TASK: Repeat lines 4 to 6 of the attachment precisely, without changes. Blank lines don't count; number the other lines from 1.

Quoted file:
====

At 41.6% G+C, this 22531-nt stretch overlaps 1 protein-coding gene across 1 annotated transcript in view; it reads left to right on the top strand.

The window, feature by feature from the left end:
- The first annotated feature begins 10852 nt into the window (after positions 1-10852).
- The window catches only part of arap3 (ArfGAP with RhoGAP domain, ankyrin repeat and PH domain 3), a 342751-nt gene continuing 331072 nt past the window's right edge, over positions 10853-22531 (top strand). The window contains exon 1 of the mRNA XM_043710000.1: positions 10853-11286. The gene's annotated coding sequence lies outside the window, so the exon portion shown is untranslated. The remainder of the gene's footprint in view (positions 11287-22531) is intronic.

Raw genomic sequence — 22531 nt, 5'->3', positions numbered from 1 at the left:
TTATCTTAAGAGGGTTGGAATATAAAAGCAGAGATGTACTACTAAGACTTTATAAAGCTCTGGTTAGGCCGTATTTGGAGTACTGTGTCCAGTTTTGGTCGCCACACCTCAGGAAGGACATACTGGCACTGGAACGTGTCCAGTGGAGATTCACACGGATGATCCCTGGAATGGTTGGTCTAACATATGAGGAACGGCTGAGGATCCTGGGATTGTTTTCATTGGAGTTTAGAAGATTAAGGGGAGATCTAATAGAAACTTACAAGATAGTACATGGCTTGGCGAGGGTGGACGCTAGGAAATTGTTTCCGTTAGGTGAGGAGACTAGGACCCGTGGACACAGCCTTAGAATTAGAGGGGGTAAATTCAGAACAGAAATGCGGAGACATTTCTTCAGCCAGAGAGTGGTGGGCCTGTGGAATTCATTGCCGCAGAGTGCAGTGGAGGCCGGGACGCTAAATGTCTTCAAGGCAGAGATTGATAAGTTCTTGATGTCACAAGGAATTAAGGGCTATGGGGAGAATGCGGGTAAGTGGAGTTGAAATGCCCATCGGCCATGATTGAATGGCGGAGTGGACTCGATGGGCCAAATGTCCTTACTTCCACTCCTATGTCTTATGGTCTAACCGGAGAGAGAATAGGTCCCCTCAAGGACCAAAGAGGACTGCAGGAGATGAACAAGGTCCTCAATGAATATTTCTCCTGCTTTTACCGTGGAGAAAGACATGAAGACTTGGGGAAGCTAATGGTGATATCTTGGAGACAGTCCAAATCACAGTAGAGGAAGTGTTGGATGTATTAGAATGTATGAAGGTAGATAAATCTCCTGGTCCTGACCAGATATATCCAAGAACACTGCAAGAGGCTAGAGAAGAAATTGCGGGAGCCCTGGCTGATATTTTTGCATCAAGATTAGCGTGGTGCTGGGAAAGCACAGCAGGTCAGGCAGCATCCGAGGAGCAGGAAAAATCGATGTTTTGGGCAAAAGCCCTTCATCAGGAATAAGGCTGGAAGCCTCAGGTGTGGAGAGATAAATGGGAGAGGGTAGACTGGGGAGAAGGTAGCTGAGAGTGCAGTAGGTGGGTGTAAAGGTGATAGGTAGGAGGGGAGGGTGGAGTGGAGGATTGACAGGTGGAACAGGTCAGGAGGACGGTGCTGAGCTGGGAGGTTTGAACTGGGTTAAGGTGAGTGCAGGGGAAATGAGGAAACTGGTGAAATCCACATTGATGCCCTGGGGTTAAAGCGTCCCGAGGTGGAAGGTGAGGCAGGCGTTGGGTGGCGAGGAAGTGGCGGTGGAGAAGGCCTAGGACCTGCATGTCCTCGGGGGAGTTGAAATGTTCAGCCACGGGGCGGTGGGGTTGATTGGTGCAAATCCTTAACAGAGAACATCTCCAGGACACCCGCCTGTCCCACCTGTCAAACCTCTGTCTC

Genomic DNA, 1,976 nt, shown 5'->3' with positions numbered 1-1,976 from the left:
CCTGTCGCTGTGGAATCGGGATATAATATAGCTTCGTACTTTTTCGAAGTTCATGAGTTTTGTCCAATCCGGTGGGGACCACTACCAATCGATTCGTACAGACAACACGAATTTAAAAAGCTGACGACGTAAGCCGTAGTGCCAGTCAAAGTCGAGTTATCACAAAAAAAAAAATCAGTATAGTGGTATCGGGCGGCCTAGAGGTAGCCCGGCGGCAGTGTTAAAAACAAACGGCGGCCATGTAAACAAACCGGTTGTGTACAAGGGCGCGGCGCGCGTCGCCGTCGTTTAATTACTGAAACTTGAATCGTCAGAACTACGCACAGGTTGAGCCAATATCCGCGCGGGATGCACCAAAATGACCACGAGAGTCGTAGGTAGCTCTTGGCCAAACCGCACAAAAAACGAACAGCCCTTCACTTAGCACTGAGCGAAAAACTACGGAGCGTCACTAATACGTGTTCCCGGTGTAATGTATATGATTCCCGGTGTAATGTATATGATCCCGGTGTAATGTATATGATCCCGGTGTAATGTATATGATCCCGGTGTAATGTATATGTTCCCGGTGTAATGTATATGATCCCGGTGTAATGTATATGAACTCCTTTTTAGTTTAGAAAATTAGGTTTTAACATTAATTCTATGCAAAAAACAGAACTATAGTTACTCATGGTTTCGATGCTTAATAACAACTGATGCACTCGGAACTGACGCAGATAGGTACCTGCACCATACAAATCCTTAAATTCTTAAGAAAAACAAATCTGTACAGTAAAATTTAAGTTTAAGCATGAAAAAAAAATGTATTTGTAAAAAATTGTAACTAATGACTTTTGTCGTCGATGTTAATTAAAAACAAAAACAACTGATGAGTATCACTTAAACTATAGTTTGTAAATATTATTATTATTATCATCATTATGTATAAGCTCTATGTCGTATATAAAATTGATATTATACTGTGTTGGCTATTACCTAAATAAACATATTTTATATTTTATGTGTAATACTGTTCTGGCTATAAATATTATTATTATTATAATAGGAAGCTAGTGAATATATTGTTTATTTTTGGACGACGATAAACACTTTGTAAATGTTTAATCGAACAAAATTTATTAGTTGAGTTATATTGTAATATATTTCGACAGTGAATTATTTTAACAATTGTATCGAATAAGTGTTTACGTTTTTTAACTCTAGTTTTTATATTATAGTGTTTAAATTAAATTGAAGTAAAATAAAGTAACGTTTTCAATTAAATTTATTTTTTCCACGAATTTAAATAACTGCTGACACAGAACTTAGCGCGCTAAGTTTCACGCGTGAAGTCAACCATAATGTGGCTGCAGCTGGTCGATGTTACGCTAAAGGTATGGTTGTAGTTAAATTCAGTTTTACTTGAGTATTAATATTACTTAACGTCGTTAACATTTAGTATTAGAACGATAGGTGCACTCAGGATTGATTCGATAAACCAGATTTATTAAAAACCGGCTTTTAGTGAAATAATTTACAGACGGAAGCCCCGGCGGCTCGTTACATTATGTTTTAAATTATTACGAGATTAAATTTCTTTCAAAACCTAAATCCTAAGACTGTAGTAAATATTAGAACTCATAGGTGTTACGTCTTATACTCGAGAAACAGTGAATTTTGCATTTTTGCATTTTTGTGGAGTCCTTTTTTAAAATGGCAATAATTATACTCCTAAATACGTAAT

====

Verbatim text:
- The window catches only part of arap3 (ArfGAP with RhoGAP domain, ankyrin repeat and PH domain 3), a 342751-nt gene continuing 331072 nt past the window's right edge, over positions 10853-22531 (top strand). The window contains exon 1 of the mRNA XM_043710000.1: positions 10853-11286. The gene's annotated coding sequence lies outside the window, so the exon portion shown is untranslated. The remainder of the gene's footprint in view (positions 11287-22531) is intronic.

Raw genomic sequence — 22531 nt, 5'->3', positions numbered from 1 at the left:
TTATCTTAAGAGGGTTGGAATATAAAAGCAGAGATGTACTACTAAGACTTTATAAAGCTCTGGTTAGGCCGTATTTGGAGTACTGTGTCCAGTTTTGGTCGCCACACCTCAGGAAGGACATACTGGCACTGGAACGTGTCCAGTGGAGATTCACACGGATGATCCCTGGAATGGTTGGTCTAACATATGAGGAACGGCTGAGGATCCTGGGATTGTTTTCATTGGAGTTTAGAAGATTAAGGGGAGATCTAATAGAAACTTACAAGATAGTACATGGCTTGGCGAGGGTGGACGCTAGGAAATTGTTTCCGTTAGGTGAGGAGACTAGGACCCGTGGACACAGCCTTAGAATTAGAGGGGGTAAATTCAGAACAGAAATGCGGAGACATTTCTTCAGCCAGAGAGTGGTGGGCCTGTGGAATTCATTGCCGCAGAGTGCAGTGGAGGCCGGGACGCTAAATGTCTTCAAGGCAGAGATTGATAAGTTCTTGATGTCACAAGGAATTAAGGGCTATGGGGAGAATGCGGGTAAGTGGAGTTGAAATGCCCATCGGCCATGATTGAATGGCGGAGTGGACTCGATGGGCCAAATGTCCTTACTTCCACTCCTATGTCTTATGGTCTAACCGGAGAGAGAATAGGTCCCCTCAAGGACCAAAGAGGACTGCAGGAGATGAACAAGGTCCTCAATGAATATTTCTCCTGCTTTTACCGTGGAGAAAGACATGAAGACTTGGGGAAGCTAATGGTGATATCTTGGAGACAGTCCAAATCACAGTAGAGGAAGTGTTGGATGTATTAGAATGTATGAAGGTAGATAAATCTCCTGGTCCTGACCAGATATATCCAAGAACACTGCAAGAGGCTAGAGAAGAAATTGCGGGAGCCCTGGCTGATATTTTTGCATCAAGATTAGCGTGGTGCTGGGAAAGCACAGCAGGTCAGGCAGCATCCGAGGAGCAGGAAAAATCGATGTTTTGGGCAAAAGCCCTTCATCAGGAATAAGGCTGGAAGCCTCAGGTGTGGAGAGATAAATGGGAGAGGGTAGACTGGGGAGAAGGTAGCTGAGAGTGCAGTAGGTGGGTGTAAAGGTGATAGGTAGGAGGGGAGGGTGGAGTGGAGGATTGACAGGTGGAACAGGTCAGGAGGACGGTGCTGAGCTGGGAGGTTTGAACTGGGTTAAGGTGAGTGCAGGGGAAATGAGGAAACTGGTGAAATCCACATTGATGCCCTGGGGTTAAAGCGTCCCGAGGTGGAAGGTGAGGCAGGCGTTGGGTGGCGAGGAAGTGGCGGTGGAGAAGGCCTAGGACCTGCATGTCCTCGGGGGAGTTGAAATGTTCAGCCACGGGGCGGTGGGGTTGATTGGTGCAAATCCTTAACAGAGAACATCTCCAGGACACCCGCCTGTCCCACCTGTCAAACCTCTGTCTC